Some of Australia’s mainstream media reported on Prime Minister Malcolm Turnbull‘s admonishment of the banking sector on April 6 2016. He accused them of having an unhealthy culture, reflecting a general and growing public dissatisfaction with large financial institutions, insurance companies and other corporations.
Given that the dominant perspective on occupational health and safety (OHS), at the moment, is the importance of an organisational culture that values workplace safety, it is worth looking at Prime Minister Turnbull’s words and those of prominent executives and financial regulators recently reported in the mainstream press.
ABC’s 4 Corners program revealed, in March 2016, apparently heartless treatment of clients by the insurance arm of the Commonwealth Bank, known as CommInsure. This instigated an investigation from the Australian Securities and Investments Commission (ASIC) into the corporate culture of the Bank. According to another ABC report, ASIC Chairman Greg Medcraft stated:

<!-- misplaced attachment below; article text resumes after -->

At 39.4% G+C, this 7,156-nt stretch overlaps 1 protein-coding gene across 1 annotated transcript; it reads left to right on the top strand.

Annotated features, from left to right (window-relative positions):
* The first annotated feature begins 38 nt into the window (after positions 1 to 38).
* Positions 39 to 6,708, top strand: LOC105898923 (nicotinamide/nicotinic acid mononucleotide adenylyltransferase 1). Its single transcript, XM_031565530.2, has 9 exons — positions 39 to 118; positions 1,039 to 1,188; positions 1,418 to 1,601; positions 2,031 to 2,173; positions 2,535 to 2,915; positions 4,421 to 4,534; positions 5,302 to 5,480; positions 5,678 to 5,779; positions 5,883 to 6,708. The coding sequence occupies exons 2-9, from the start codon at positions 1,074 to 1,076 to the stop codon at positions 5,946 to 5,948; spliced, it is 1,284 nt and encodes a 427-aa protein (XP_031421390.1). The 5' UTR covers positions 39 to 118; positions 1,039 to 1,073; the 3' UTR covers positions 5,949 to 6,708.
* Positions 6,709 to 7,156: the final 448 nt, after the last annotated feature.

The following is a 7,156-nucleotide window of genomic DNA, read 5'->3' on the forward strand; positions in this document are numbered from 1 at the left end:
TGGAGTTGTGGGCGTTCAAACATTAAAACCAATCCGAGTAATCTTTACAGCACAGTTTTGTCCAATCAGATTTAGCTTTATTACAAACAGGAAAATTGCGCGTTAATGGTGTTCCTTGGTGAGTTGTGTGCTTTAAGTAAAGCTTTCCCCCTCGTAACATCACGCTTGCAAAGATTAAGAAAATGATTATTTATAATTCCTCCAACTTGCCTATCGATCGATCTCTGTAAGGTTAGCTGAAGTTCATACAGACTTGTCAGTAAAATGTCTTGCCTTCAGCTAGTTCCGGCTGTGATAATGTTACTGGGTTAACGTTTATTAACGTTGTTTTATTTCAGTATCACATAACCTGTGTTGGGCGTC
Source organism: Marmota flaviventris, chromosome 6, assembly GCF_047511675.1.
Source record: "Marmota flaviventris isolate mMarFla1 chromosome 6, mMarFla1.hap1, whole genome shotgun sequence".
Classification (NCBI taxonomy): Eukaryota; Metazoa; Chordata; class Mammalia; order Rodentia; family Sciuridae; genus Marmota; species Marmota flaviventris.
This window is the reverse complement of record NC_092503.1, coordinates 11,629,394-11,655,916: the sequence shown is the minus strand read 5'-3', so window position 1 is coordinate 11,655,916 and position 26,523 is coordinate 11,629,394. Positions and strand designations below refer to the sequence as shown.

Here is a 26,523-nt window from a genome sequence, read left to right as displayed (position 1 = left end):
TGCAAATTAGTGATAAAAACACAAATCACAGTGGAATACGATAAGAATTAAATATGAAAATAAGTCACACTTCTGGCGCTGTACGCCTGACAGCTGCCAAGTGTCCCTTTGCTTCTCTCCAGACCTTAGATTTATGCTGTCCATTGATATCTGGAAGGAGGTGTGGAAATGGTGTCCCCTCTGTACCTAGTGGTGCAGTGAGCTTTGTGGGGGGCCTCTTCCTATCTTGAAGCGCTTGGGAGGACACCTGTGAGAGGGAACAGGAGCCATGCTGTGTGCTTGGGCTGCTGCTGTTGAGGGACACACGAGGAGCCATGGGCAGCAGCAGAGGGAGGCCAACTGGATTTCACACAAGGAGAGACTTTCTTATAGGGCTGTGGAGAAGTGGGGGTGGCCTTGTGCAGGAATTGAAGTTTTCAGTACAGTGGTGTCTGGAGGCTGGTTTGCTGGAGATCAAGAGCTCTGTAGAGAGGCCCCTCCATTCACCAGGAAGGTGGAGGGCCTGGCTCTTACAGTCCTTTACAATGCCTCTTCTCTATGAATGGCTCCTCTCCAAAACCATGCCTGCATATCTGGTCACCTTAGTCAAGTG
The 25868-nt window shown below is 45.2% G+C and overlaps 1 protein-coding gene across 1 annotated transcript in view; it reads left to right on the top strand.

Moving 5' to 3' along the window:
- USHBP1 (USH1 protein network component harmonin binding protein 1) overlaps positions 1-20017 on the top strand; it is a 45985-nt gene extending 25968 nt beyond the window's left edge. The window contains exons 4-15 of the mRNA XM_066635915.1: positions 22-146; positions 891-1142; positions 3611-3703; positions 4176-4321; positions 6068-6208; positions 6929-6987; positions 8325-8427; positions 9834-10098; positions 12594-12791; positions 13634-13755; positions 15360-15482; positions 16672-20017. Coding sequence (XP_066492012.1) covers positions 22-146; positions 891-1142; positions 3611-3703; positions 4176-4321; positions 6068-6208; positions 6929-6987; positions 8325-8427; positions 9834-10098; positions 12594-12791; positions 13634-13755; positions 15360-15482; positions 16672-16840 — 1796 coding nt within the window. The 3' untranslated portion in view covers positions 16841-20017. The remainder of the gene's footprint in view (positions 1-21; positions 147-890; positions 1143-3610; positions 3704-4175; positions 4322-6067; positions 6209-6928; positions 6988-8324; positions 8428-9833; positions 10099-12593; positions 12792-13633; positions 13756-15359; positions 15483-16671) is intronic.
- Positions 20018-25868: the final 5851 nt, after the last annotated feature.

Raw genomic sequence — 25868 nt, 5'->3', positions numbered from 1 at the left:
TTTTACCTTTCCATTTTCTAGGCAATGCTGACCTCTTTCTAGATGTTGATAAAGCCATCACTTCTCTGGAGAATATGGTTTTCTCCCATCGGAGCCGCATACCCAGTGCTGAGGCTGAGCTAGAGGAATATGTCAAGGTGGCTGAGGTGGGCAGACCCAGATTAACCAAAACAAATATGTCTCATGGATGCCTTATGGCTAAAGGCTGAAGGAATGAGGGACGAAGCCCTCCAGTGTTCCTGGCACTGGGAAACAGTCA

“What I have said before is that, clearly, there is an issue of culture in some parts of, well a lot of, the banks,”
“What has to happen is that people have got to not just talk about culture – actions have got to start speaking louder than words on culture and they’ve got to start thinking about putting their customer first.
“I think what has happened to CommInsure should be a signal to the industry more broadly.”
At a 199th birthday party for Westpac Bank, the Prime Minster said some nice things about his ancestor being an early client of the bank but, referring to recent incidents including CommInsure, he acknowledged that there was a cultural problem with the banking sector generally. He said
“Wise bankers understand that banks need to very publicly demonstrate that their values of trust, integrity, placing the customer first in every way – these must be lived and not just spoke.